One of my favorite ‘hoods in Shanghai is the fashionable, serene French Concession. Although you won’t find the name “French Concession” written on any Chinese maps, it is easily identified by the dramatic change in scenery as the city landscape changes from traffic-heavy, congested streets full of a mismatch of style into the elegant tree-lined streets awash in art deco and old-world residential charm. It practically feels like you are stepping into France except for of course the constant reminders that you are in China.
See what I mean?
The French Concession was once home to a lot of Shanghai’s decadence. Gangsters, revolutionaries, writers, pimps and prostitutes filled the neighborhoods’ notorious venues and residences making it a rather troublesome albeit enticing place. Today, the graceful tree-lined streets encompassing the districts of Luwan, Xuhui, Changning and Jin’an are bursting with life representing the new, modern Chinese consumers who like to shop at the fancy designer boutiques and eat at the new western restaurants and cafes of the French Concession.
I could have spent hours in the French Concession wandering aimlessly among the gorgeous streets and window-shopping at the lavish boutiques. It was the first place in all of Shanghai where I didn’t feel stressed and could actually relax a bit. The streets were lovely and narrower. The horns weren’t constantly honking. You weren’t walking against a swarm of people. In fact, the French Concession felt relatively empty in parts. It made me start to wonder where all those new Chinese capitalists were hiding.
Getting to the French Concession from our hotel on the Bund required a bit of effort. Against the recommendations of the hotel staff who politely insisted that we take a cab, we walked. (For some reason, the hotel staff always recommended that we took a cab wherever we went in Shanghai. After walking there, I understood why. The traffic was crazy and it is not very pedestrian friendly except in the parts of town where they constructed the above ground sidewalks. See earlier post: Chinese Street Survival 101).
Entering the French Concession, traffic was still heavy and starting to dwindle down. But it was still a constant struggle until we got deeper inside the hidden streets and away from all the chaos and confusion of a huge, urban jungle.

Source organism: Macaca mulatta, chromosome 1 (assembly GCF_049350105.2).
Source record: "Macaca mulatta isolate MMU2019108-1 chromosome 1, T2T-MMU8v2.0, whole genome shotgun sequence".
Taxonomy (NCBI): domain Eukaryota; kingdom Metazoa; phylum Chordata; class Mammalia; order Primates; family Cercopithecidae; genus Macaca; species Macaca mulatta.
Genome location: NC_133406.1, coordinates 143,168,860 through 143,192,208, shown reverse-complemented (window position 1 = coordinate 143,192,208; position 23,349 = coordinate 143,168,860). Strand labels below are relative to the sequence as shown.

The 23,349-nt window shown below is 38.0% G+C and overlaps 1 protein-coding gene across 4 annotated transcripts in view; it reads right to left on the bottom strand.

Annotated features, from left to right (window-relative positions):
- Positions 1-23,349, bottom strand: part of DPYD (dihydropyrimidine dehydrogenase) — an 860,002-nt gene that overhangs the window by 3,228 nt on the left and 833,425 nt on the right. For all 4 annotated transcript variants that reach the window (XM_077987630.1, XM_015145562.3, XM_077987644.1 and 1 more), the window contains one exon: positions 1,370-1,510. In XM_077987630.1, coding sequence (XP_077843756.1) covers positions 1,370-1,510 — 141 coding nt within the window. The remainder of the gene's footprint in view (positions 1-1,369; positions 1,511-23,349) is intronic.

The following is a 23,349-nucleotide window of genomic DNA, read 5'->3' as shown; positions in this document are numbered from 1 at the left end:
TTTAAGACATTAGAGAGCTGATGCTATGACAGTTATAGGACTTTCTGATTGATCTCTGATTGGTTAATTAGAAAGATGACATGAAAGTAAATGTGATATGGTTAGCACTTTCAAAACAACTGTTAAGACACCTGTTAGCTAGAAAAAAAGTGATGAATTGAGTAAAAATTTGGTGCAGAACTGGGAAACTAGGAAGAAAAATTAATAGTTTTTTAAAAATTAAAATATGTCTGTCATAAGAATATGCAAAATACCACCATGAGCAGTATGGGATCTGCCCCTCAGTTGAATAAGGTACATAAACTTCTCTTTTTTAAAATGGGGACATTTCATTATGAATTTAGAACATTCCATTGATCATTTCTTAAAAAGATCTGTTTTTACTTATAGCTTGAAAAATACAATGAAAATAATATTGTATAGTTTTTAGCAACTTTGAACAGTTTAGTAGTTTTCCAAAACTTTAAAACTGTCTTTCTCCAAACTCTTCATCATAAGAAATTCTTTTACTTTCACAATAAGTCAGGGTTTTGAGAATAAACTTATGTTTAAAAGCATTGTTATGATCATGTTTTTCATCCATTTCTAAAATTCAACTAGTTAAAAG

The walk was long (well over an hour), confusing (trying to read a Chinese map and figure out where you were going was challenging) and stressful (loads of traffic, honking and congested sidewalks). But, all in all I’m glad we did it because getting lost and finding your way around is half the fun. Plus you sure see more on your feet than in a cab.
Like this lovely tree-lined park full of parents and their children (or shall I say child since most Chinese are allowed to have only one child since the “One Child Policy” was implemented by the regime in 1978.
Needless to say, we were tired and slightly overwhelmed when we finally reached the start of the French Concession. It was time to take a breather, have a cup of coffee and figure out of plan of attack. Luckily there were plenty of French-styled cafes to choose from.
As a French lover and someone who spent a fair amount of my idyllic youth in France, The French Concession had its fair share of French cafes where you could get a good, real cappuccino french-style.
As I mentioned before in my post called Shanghai Shopping, the French Concession is packed with row after row of designer boutiques and shops. I had never seen so many upscale, hip boutiques in all of China. It was amazing. Yet, there was not a single shopper inside. That struck me as very strange and perhaps a sign of the economy slowing.
Finding your way around the French Concession was anyone’s guess. The streets wove around like a snake and were poorly marked. You just had to follow the tree-lined streets to know you were still in this unique part of town.
The architecture was simply divine! It is the place that I would want to live if I ever lived in Shanghai.
Although the French Concession is much quieter and perhaps a bit more tame, there are still the constant reminders that you are indeed still in China and not Paris!
Of course there still was a fair share of interesting transportation methods even in the French Concession. I saw bicycles loaded with presents, boxes, merchandise, produce and even hay.
Pedestrians still had to be careful and pay attention to oncoming interference!
But if all else failed, and you needed a break from it all, there are plenty of places in the French Concession to sit down, relax and unwind. Such as this little wine bar that I would have loved to pass the rest of the afternoon at….
Yet with an hour walk back to the Bund, drinking till I was silly was not an option. For you have to take walking in urban China just as serious as driving. If you want to end up back home in one piece, then it is best to be one hundred percent with it!
Stay tuned…my next ‘hood for review will be the ultra modern, skyscraper concrete jungle known as Pudong.
It does look a lot like Europe.